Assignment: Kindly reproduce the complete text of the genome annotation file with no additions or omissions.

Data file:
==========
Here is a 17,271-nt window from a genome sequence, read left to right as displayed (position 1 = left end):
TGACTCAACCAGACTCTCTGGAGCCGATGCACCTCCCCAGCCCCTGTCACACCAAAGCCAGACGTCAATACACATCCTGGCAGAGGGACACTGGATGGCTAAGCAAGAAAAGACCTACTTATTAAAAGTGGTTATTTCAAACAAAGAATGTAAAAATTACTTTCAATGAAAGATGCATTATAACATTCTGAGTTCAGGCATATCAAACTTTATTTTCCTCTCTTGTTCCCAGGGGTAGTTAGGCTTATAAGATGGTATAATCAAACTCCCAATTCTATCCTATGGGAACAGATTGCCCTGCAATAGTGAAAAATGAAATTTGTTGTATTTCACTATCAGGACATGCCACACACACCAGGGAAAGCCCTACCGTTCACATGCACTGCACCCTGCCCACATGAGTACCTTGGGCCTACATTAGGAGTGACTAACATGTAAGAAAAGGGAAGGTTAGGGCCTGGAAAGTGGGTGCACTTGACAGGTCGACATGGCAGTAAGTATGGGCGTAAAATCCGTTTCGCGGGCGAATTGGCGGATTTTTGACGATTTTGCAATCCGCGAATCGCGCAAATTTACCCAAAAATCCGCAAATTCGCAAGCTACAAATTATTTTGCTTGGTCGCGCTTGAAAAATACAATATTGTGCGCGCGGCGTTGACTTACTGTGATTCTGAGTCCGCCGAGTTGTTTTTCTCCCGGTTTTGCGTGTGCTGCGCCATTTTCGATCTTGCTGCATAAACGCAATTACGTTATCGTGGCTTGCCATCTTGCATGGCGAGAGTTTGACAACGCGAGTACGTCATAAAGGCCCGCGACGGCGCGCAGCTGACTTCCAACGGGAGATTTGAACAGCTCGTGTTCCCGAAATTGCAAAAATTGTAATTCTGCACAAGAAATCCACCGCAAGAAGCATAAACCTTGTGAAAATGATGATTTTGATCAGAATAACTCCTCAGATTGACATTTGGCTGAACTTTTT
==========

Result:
Here is a 17,271-nt window from a genome sequence, read left to right as displayed (position 1 = left end):
TGACTCAACCAGACTCTCTGGAGCCGATGCACCTCCCCAGCCCCTGTCACACCAAAGCCAGACGTCAATACACATCCTGGCAGAGGGACACTGGATGGCTAAGCAAGAAAAGACCTACTTATTAAAAGTGGTTATTTCAAACAAAGAATGTAAAAATTACTTTCAATGAAAGATGCATTATAACATTCTGAGTTCAGGCATATCAAACTTTATTTTCCTCTCTTGTTCCCAGGGGTAGTTAGGCTTATAAGATGGTATAATCAAACTCCCAATTCTATCCTATGGGAACAGATTGCCCTGCAATAGTGAAAAATGAAATTTGTTGTATTTCACTATCAGGACATGCCACACACACCAGGGAAAGCCCTACCGTTCACATGCACTGCACCCTGCCCACATGAGTACCTTGGGCCTACATTAGGAGTGACTAACATGTAAGAAAAGGGAAGGTTAGGGCCTGGAAAGTGGGTGCACTTGACAGGTCGACATGGCAGTAAGTATGGGCGTAAAATCCGTTTCGCGGGCGAATTGGCGGATTTTTGACGATTTTGCAATCCGCGAATCGCGCAAATTTACCCAAAAATCCGCAAATTCGCAAGCTACAAATTATTTTGCTTGGTCGCGCTTGAAAAATACAATATTGTGCGCGCGGCGTTGACTTACTGTGATTCTGAGTCCGCCGAGTTGTTTTTCTCCCGGTTTTGCGTGTGCTGCGCCATTTTCGATCTTGCTGCATAAACGCAATTACGTTATCGTGGCTTGCCATCTTGCATGGCGAGAGTTTGACAACGCGAGTACGTCATAAAGGCCCGCGACGGCGCGCAGCTGACTTCCAACGGGAGATTTGAACAGCTCGTGTTCCCGAAATTGCAAAAATTGTAATTCTGCACAAGAAATCCACCGCAAGAAGCATAAACCTTGTGAAAATGATGATTTTGATCAGAATAACTCCTCAGATTGACATTTGGCTGAACTTTTT